The Voyage of Life
It sometimes seems to me as though there are only three courses a man can take in life. He is like a ship on the ocean, an ocean dark and restless, with mysterious tides, brooding tempests, strange currents, and ever the cruel rocks from which the Sirens call. He can steer straight for the rocks. Very few do that, though some do so because the Sirens are too much for them. Many take the second course - they decide to drift. And let it be clearly seen that that is just as much a decision as any other. Then, after they have visited the ports of sin, they may take the Pilot on board and conceive the hope that somehow they may find the harbour at sunset. And some do when 'all is but a wreck'. It is a poor return to make of our personality to God.
There is a far finer choice than that. It is to take the Pilot on board in all the glory and purity of life's golden morning; not when sin has been tasted, and turned to dust and ashes in the mouth; not when desire - which seems as beautiful as a child's soap bubble till we grasp it and find only a wet mess in the palm of our hand - has left us more hungry, restless and dissatisfied than before; not when all the ports of evil have been visited and found to be no true harbour of the spirit; but to sail with Christ with all the kingdoms of the world in sight, while life is young and fresh and beautiful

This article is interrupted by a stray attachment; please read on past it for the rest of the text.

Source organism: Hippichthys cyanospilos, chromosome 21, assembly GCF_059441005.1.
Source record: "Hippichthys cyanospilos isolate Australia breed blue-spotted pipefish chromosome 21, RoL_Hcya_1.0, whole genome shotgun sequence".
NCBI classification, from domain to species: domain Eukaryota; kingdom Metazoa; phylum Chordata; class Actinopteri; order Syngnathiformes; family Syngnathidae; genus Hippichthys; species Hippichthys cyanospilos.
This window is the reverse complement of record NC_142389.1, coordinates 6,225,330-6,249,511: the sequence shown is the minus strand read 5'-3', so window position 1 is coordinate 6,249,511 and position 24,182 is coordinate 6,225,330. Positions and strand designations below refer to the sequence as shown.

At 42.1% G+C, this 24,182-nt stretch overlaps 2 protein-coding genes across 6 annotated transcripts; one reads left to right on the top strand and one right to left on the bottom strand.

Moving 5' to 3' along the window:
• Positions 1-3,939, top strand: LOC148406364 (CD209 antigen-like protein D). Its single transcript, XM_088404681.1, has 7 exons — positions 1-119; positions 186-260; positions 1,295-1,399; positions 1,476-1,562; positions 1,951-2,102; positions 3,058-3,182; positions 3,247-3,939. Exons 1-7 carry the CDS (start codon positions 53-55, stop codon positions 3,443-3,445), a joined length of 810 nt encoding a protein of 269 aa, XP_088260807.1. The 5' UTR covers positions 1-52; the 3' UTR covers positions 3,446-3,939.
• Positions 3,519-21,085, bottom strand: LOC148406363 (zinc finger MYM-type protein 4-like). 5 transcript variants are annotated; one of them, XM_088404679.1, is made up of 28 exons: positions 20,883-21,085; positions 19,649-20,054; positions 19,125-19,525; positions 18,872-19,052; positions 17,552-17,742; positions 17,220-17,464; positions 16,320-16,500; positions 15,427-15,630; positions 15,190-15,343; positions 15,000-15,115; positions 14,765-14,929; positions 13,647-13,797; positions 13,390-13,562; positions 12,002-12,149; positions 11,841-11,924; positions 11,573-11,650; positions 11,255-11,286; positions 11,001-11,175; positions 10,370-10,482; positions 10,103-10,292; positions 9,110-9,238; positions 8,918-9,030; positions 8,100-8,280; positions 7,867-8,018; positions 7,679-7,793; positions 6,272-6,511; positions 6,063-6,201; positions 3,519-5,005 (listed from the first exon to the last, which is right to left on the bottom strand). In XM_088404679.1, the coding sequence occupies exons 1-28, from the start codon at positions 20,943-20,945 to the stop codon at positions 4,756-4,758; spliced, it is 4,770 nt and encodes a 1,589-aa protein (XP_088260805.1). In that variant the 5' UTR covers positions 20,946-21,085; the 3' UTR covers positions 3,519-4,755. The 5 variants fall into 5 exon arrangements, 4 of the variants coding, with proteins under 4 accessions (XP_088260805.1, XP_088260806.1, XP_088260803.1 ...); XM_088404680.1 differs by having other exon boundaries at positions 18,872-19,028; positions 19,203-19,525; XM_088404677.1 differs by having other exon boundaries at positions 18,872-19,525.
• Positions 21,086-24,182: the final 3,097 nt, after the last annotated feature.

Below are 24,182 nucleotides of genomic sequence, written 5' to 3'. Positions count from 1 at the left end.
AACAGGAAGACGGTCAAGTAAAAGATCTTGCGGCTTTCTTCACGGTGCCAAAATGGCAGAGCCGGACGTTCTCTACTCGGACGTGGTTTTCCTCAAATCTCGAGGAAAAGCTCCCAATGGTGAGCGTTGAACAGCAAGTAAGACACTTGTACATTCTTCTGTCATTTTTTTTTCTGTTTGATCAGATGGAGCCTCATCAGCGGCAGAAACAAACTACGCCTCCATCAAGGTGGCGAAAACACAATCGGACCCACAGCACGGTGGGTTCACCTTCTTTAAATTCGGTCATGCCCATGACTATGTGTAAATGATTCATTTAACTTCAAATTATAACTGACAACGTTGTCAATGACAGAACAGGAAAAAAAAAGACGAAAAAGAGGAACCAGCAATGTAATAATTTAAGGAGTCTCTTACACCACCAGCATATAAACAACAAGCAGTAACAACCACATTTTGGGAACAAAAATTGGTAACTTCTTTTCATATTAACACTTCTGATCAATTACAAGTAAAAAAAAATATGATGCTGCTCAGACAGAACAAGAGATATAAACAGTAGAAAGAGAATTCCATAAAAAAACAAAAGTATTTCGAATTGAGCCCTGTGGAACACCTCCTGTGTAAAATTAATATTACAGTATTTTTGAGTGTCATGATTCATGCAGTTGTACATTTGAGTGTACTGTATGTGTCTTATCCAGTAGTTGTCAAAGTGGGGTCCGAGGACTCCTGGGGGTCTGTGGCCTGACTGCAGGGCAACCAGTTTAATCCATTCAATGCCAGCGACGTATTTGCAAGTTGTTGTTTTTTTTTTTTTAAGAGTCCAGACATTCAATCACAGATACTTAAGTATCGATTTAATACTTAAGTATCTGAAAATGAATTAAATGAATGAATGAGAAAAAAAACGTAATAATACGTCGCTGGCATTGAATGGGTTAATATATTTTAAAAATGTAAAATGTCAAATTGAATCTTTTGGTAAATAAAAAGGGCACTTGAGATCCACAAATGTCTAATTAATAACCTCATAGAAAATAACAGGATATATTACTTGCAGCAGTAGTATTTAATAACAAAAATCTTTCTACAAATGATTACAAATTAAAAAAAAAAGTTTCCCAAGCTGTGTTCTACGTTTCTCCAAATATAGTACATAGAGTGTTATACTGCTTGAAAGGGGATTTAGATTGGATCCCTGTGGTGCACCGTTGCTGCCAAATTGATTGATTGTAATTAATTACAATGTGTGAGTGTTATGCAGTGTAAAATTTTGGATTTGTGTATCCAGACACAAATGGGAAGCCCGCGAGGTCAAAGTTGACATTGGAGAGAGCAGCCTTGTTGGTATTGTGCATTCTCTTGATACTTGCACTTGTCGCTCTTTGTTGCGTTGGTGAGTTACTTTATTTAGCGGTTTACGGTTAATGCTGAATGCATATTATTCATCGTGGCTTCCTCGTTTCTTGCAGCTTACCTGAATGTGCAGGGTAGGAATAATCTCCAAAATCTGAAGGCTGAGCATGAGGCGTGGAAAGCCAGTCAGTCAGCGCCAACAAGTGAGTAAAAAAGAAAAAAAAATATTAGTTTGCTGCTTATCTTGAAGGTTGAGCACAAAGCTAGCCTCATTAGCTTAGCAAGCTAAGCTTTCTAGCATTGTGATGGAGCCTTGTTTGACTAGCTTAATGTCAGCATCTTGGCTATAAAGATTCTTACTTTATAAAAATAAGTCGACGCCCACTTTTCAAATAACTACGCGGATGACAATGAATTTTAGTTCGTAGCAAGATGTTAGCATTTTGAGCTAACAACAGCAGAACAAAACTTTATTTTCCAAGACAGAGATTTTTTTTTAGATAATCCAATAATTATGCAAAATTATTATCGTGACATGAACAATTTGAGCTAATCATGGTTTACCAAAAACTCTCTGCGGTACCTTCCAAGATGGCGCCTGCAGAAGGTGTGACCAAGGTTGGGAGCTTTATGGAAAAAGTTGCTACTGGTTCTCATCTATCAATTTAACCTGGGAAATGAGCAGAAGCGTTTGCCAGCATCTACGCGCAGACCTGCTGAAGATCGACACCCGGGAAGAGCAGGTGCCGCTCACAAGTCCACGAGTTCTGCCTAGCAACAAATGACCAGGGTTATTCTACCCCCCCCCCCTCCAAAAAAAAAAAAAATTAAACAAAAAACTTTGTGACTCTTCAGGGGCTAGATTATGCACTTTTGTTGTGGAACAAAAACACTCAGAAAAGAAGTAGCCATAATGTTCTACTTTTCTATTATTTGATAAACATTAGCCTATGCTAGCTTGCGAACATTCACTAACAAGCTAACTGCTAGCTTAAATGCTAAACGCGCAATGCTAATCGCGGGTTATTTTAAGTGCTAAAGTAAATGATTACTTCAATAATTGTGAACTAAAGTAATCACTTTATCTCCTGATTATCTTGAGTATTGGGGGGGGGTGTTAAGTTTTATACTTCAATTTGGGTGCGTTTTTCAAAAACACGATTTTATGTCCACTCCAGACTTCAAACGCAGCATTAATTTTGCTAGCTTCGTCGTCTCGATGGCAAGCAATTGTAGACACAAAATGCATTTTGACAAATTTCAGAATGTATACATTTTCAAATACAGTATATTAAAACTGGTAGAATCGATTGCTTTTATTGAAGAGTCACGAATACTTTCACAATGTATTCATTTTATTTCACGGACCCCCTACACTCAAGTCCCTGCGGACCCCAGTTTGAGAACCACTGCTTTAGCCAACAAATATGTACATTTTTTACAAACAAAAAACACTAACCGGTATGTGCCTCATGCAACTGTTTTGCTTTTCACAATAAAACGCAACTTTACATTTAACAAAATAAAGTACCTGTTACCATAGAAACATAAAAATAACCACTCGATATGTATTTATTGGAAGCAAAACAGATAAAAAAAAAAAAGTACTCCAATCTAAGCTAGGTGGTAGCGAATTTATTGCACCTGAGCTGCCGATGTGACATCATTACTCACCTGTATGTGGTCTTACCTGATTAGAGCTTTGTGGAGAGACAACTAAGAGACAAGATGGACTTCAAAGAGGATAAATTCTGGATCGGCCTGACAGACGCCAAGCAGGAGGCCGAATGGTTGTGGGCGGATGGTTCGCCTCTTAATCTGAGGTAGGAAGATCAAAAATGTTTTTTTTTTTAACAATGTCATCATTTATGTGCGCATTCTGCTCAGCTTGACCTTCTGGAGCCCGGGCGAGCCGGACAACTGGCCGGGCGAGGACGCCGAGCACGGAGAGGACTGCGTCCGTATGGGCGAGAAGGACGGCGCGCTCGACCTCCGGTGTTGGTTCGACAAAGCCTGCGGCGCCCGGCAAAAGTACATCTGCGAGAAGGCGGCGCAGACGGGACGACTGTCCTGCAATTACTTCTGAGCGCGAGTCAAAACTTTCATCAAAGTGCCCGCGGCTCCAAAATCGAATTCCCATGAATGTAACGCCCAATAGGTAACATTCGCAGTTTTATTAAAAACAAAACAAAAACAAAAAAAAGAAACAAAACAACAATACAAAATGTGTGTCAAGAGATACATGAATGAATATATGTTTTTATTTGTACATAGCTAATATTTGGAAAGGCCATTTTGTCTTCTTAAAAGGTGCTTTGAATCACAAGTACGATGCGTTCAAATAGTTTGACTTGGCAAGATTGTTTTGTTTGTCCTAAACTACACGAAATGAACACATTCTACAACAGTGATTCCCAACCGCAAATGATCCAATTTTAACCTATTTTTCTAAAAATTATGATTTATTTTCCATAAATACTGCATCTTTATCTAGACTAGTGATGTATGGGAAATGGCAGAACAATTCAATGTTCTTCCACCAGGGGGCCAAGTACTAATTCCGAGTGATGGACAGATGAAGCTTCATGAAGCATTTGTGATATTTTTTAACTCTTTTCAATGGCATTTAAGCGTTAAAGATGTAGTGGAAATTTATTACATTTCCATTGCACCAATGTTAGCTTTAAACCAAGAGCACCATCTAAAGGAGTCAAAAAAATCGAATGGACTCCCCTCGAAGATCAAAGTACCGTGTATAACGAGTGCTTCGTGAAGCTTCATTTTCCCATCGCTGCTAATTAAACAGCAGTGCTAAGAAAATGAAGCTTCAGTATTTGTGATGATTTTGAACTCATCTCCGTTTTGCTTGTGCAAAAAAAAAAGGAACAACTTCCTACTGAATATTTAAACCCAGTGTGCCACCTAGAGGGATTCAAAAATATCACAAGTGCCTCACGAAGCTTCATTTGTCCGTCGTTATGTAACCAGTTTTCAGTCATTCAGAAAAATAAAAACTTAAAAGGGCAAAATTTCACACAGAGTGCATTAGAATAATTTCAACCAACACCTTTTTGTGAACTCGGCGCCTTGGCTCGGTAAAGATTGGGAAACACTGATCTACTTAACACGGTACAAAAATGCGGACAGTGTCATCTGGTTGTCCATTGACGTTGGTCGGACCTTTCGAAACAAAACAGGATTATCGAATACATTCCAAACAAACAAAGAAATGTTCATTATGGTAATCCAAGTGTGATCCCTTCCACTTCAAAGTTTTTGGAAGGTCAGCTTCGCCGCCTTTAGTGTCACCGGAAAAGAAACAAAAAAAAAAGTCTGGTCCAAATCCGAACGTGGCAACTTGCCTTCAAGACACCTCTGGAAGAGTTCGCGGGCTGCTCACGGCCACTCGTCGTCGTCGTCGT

Thus to love, thus to serve, thus to follow, thus to sail in unknown seas with the breath of life in one's nostrils, the wine of life in one's lips, the joy of life in one's heart; this is to find what life is, and why man was created in the morning of the world, when all the stars of God sang together; this is to find the joy Christ had - a joy unquenchable through all the sorrows of His earthly voyaging; this is to find what Paul meant by the 'glorious liberty of the children of God'. This is life. This is conquest. This is adventure. This is religion.
Leslie Weatherhead from The Transforming Friendship